We are pleased to announce a fresh release of Light Tracer Render 1.7.0 available now for both Windows and Mac (https://lighttracer.org/). Light Tracer is probably the most intuitive GPU-accelerated physically-based GPU renderer. With its interactive workflow and effortless rendering tools, you may quickly create amazing-looking images and videos of your 3D models. In the last few months, we have been tirelessly working to improve our product and we believe that Light Tracer will help you enjoy the rendering process even more. Below, we detail a few of the major features of this release.

First release for macOS!

For the first time, Light Tracer Render has become available for macOS. Light Tracer is fully compatible with macOS High Sierra or newer (including Big Sur). Your Mac will run Light Tracer if it has an integrated Intel GPU, AMD GPU, or even an older NVIDIA GPU. In particular, if your Mac is released after 2015 — you are covered.

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Light Tracer Render running on macOS Catalina (model by T-FLEX CAD)

ACES color pipeline

A fresh release introduces support for the ACES (Academy Color Encoding System) pipeline created by hundreds of industry professionals. For CG artists, a big benefit is the ACES color gamut, which is a wide gamut allowing for a lot more colors than typically used sRGB. As a result, the colors in rendered images become significantly more “real”, especially at the extremes of brightness and saturation. You do not need to configure anything — Light Tracer manages all color transformations internally, allowing you to get the best from ACES without any efforts.

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ACES pipeline delivers a much wider range of colors (model y Andrea Notarstefano)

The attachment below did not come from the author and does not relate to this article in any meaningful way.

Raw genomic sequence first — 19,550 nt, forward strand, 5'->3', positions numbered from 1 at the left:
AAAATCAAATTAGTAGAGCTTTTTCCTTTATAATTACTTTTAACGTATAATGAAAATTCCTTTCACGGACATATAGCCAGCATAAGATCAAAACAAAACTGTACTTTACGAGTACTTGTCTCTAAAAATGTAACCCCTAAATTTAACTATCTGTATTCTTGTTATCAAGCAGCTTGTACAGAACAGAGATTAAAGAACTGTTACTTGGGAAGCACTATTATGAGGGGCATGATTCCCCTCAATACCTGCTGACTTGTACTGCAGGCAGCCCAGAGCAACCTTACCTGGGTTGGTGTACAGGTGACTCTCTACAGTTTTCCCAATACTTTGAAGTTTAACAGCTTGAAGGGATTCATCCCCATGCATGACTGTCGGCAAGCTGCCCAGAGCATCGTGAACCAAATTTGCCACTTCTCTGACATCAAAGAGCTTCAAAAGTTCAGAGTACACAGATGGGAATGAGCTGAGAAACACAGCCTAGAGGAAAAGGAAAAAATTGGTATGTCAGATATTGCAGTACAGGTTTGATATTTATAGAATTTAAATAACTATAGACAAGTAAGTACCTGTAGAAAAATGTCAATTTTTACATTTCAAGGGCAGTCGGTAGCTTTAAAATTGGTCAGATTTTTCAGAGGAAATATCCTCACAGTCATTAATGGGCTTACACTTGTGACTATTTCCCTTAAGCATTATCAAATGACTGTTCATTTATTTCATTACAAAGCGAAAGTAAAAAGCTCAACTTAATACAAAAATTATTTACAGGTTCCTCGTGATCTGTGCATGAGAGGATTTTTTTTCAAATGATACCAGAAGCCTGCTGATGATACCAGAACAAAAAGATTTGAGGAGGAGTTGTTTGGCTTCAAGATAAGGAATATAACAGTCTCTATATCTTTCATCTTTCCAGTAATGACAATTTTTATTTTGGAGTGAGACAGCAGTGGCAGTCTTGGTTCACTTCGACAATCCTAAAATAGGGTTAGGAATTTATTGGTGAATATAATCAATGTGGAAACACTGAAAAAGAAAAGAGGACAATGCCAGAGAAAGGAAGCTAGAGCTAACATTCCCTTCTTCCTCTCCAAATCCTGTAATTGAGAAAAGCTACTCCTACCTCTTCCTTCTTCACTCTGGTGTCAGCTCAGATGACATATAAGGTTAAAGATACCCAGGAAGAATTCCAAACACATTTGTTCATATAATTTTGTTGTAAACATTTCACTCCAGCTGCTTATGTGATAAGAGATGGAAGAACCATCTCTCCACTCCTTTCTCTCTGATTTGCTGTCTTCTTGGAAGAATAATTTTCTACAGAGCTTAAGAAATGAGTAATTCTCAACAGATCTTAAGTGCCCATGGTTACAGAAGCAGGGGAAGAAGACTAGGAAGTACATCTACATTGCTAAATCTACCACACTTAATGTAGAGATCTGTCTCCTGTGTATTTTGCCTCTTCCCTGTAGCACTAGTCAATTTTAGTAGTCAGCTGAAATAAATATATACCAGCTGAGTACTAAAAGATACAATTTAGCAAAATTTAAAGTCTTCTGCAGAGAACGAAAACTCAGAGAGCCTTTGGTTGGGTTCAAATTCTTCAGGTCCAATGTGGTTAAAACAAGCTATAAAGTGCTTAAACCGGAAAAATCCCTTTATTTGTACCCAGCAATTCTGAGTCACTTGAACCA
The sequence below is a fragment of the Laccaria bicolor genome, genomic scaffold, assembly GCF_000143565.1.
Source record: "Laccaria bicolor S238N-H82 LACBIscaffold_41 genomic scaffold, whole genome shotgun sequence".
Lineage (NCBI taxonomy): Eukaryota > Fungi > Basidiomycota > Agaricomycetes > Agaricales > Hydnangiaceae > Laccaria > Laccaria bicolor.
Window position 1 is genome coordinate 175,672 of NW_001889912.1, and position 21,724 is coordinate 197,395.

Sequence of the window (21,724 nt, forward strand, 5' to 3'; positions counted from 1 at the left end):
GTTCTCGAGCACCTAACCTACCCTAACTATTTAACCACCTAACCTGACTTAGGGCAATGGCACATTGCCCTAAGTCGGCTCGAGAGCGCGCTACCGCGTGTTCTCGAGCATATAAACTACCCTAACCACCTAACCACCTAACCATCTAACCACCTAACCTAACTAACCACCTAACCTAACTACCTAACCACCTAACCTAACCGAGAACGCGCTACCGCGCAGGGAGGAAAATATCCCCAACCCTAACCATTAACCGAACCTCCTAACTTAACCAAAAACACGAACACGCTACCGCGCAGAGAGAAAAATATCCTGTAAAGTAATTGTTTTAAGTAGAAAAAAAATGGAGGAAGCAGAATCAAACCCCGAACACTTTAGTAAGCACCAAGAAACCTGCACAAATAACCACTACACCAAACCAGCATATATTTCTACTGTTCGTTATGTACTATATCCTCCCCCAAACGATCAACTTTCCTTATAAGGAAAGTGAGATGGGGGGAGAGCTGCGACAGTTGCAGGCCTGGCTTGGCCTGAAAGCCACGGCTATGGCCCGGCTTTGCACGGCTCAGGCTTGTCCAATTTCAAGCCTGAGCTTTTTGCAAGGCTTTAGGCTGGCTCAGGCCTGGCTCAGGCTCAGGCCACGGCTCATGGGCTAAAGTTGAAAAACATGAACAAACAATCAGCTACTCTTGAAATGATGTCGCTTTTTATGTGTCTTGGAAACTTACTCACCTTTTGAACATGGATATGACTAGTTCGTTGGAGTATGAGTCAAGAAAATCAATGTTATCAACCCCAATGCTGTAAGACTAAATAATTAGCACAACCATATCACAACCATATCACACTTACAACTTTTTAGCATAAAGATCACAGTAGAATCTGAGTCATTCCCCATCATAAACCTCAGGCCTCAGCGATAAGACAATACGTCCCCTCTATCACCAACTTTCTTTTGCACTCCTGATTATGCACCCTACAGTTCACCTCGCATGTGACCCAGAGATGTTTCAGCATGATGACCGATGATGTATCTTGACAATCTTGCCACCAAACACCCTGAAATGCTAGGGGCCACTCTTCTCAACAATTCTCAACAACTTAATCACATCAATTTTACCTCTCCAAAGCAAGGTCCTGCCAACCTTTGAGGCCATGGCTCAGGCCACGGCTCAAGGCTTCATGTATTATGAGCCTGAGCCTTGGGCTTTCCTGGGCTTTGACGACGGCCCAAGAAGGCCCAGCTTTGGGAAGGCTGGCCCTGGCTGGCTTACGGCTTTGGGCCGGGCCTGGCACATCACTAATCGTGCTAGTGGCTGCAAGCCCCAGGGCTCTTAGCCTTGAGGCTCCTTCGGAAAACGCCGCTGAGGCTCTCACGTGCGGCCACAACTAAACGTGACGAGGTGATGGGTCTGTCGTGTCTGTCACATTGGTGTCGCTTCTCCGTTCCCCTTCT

ACES also features a carefully crafted filmic curve for displaying rendered HDR images on output LDR devices. This curve has replaced a tone mapper used in Light Tracer previously since it provides a much more realistic output. The new version features the intuitive UI to adjust tone mapping with Contrast & Pivot controls. The nice thing here is that when you increase contrast using the Contrast control, it works in a non-linear way — bending the highlights and shadows. And as you may see directly in the UI, this adjustment creates an S-Curve. Then by using the Pivot control, you can change where the center point of that curve is — giving you control of the overall contrast of a shot.

Contrast UI controls in Light Tracer Render (model by Roland Schneider)

GLTF animation support

glTF™ (GL Transmission Format) is developed for transmission and loading of 3D models in web and native applications and used as a default format in Light Tracer Render. The new release brings support for reading an animation contained in a glTF file. However, the feature is very new, so currently only node animations are imported (while bone/skeletal animations can be imported only from FBX/DAE formats). Light Tracer has become particularly popular in the voxel art community. With the new update, you may expect that animated glTF models from VoxEdit and Blockbench are loaded into Light Tracer Render correctly, with all the animations kept.

glTF animation in Light Tracer Render (model by Glenatron, CC Attribution version)

Along with improved animation import, the new version brings a completely redesigned UI for configuring animation playback. With the new user-friendly timeline widgets, you may preview animations and choose how the particular take should be played in the resulting turntable video. For example, you may scale its playback speed to match the video duration or loop the playback of this take.

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New animation UI in Light Tracer Render (Ruby Rose model by theStoff)

New unrestricted camera model